You Promised Us

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You Promised Us

Fulfillment and typology are two major methods that New Testament writers use to connect the Hebrew Bible with the Christian New Testament. Fulfillment deals with the very words of the prophets who, according to New Testament writers, verbally predicted events that the Messiah would accomplish. Typology is similar, yet it is not a prediction, nor does it directly correlate to future events in the manner that fulfillment does. Rather, it is simply an event from the Hebrew Bible that is said to foreshadow another event in the Christian New Testament.

Regarding fulfillment, the New Testament writers have identified Jesus Christ as the Messiah. They believed that the prophecies from the Hebrew Bible have been performed by Jesus and that He was sent by God. First of all, God told Abram in Genesis 12:3 that the world would be blessed through him. A Messianic prophecy was that the Messiah would be a descendent of Abraham, from the tribe of Judah, and also from King David. The genealogy of Jesus in Matthew 1:2-6 reveals that He descended from Abraham, Judah, and King David. Thus, the author of Matthew is asserting that according to Jesus’ forefathers, He qualifies as being the Messiah.

In addition, The Messiah would also be a prophet like Moses. A specific example comes from Deuteronomy 18 and is quoted in Acts: “For Moses said, ‘The Lord your God will raise up for you another prophet like me from among your own people; you must listen to everything he tells you’” (Acts 3:22). Because Jesus was known as a great teacher, the author of Acts believed that Jesus was the prophet who Moses was foretelling would arrive.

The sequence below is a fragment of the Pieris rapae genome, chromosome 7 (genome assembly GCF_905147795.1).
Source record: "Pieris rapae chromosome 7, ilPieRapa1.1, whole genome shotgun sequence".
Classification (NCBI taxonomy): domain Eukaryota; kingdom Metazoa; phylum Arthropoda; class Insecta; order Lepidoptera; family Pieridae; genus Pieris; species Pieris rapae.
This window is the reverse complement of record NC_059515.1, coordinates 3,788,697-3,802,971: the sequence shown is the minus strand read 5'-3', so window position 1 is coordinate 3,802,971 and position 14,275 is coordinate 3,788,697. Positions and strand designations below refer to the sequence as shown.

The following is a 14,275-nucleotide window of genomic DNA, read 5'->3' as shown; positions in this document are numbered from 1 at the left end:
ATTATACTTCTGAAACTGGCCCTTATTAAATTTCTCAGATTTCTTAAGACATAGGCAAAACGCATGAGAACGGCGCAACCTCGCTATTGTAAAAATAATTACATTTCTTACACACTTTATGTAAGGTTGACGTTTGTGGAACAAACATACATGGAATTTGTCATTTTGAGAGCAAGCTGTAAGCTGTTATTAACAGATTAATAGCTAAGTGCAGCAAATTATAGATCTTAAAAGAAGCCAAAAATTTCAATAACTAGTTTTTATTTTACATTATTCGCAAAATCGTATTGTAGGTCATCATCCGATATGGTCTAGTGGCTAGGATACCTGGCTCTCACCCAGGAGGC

Also, according to Isaiah 7:14, “Therefore, the Lord Himself will give you a sign: The...

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... captive permanently in these confined areas. While Jonah was cast from the fish, Christians believe that Jesus rose from the dead and left the tomb.

In conclusion, fulfillment is the New Testament writers connecting verbal predictions from the Hebrew Bible to events in the Christian New Testament, performed by the Messiah. The key is that the New Testament writers believed that Jesus was the Messiah, and so these predictions of the Hebrew Bible, according to the New Testament writers, correspond to Jesus’ life. Typology is the relationship between an event in the Hebrew Bible and another event in the Christian New Testament. The New Testament writer of John, for instance, believed the near-sacrifice of Isaac in Genesis was to foreshadow the sacrifice of Jesus on the cross.


NIV Study Bible. 3rd ed. Grand Rapids, MI: Zondervan, 2002.
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